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Five Takeaways From Kinder, Gentler 2016 GOP Debate in Florida

The debate featured polite disagreements but few outright attacks and a number of substantive exchanges over issues like trade and foreign policy.

MIAMI — If Donald Trump wins Marco Rubio's home state and John Kasich's home state on Tuesday, he'll take a massive leap towards securing the Republican nomination and likely end both of their campaigns.

You wouldn't know it from watching Thursday night's debate, however, where the field seemed content to go gentle into that good night. The debate featured polite disagreements but few outright attacks and a number of substantive exchanges over issues like trade and foreign policy.

If recent polls showing Trump leading Florida and either leading or competitive in Ohio are correct, a quiet debate seems most likely to benefit Trump.

Here are five takeaways from the last GOP debate before the March 15 winner-take-all contests.

Calm Before the Storm

After a wild pair of debates characterized by continuous battles between Trump and his rivals, the field seemed to decide that the time had come to tone things down.

"I cannot believe how civil it's been up here," Trump said during one exchange.

That doesn't mean there weren't disagreements. Cruz went after Trump for "funding liberal Democrats" with years of campaign donations. Rubio criticized Trump for saying he would stay "neutral" in Israeli-Palestinian negotiations, which Trump countered by saying he was still "pro-Israel." Overall, though, it was a cozy affair compared to the recent debates.

What's less clear is why it was so quiet. Rubio admitted this week that he made a mistake in taunting Trump over the size of his body parts, but he didn't press his critique on Trump's "con artist" business record, either. Trump toning it down would make sense if he believes he has a winning hand heading into Tuesday, but that hasn't stopped him from unleashing the fury in similar situations.

Trump and the Violence Issue

The mood onstage stood in contrast to the news about Trump recently, which has focused more and more on violence at his events, which Trump sometimes appears to egg on from the podium and in interviews.

The issue has been simmering throughout the race but reached a raging boil this week after a Trump supporter was arrested for sucker-punching a protester and Trump's campaign manager Corey Lewandowski was accused of violently grabbing Breitbart reporter Michelle Fields after she approached Trump to ask a question.

Trump complained protesters were "swinging" at people at his events, something three full-time Trump reporters said on Twitter that they had not witnessed, although NBC News Trump campaign embed Ali Vitali noted one incident in which a protester tried to bite an attendee.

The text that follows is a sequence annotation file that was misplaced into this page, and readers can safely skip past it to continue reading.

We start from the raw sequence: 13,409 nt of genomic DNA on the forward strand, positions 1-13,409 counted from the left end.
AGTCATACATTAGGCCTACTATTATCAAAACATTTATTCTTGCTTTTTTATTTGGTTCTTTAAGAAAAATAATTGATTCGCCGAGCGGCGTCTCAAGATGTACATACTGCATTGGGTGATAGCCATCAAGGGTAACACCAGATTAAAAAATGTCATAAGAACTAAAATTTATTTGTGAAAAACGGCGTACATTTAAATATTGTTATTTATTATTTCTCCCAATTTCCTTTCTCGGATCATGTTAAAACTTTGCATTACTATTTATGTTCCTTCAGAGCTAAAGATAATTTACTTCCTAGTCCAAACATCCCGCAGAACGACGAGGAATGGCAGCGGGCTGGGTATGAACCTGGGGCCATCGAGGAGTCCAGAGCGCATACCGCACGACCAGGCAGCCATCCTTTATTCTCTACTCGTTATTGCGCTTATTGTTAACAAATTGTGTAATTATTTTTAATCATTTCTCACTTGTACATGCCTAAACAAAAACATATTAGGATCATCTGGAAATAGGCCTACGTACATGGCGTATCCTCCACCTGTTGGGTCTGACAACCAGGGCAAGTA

As for Fields, Trump accused her of fabricating the story despite an eyewitness account from a Washington Post journalist and an audio recording of the incident in which the two reporters recounted what had happened in real time.

"Perhaps she made the story up – I think that's what happened," Trump said after the debate.

In keeping with the friendly nature of the debate, none of Trump's rivals criticized him over the issue.

Rubio's Dignified Debate

If Rubio goes down on Tuesday, he wants to go down with dignity.

Rubio's tone has shifted through the race. He started the race emphasizing a relatively upbeat message and detailed policy ideas. As the campaign wore on, he began incorporating darker Trump-like language. Finally, he transformed into a bullying anti-Trump insurgent.

For what could be his final debate, Rubio decided to get back to his roots and focused on a more uplifting message with more emphasis on policy. "I believe at the end of this process, the nation will make the right choice, because I've always believed that God has blessed this country, that God's hand is on this country and that its greatest days are yet to come," he said in his closing remarks.

Rubio connected well with the home crowd, but there was a reason he abandoned his old approach months ago. He has to hope the contrast sways voters better now that there are fewer people onstage.

Delegate Math

Trump and Cruz declined to attack the others in the race, too, but they both made clear that their rivals should consider leaving the race given their significant deficit in the delegate count.

"There's two of us up here that can [win] and there are two of us that cannot at this moment," Trump said.

"Donald is right," Cruz said in his answer. "There are only two of us that have a path to winning the nomination, Donald and myself."

Rubio said he was "going to work tirelessly every single day" out of respect for his supporters but offered no answer as to how he could win without a contested convention.

Kasich said, "Math doesn't tell the whole story in politics."

Trade War

One of the more interesting policy exchanges was over trade, the rare issue that's become a significant fight in both party primaries. Earlier this week, Democratic candidate Bernie Sanders won an upset in Michigan in a race where anger over trade deals — opposed by Sanders — figured prominently.

Trump took up the mantle on Friday, reiterating his protectionist philosophy and threatening to slap a 45 percent tariff on imported goods from China.

Rubio, by contrast, offered a defense of trade based on conservative free market principles. "We're 5 percent of the world's population," he said. "If all we do is sell things to each other, we can only sell to 5 percent of the people on earth."

Cruz, who has shifted his position somewhat towards Trump on trade deals, noted that Trump's tariffs would significantly raise prices for working Americans. He pledged to try to negotiate better treaties to alleviate the problem while cutting taxes for businesses to make them more competitive.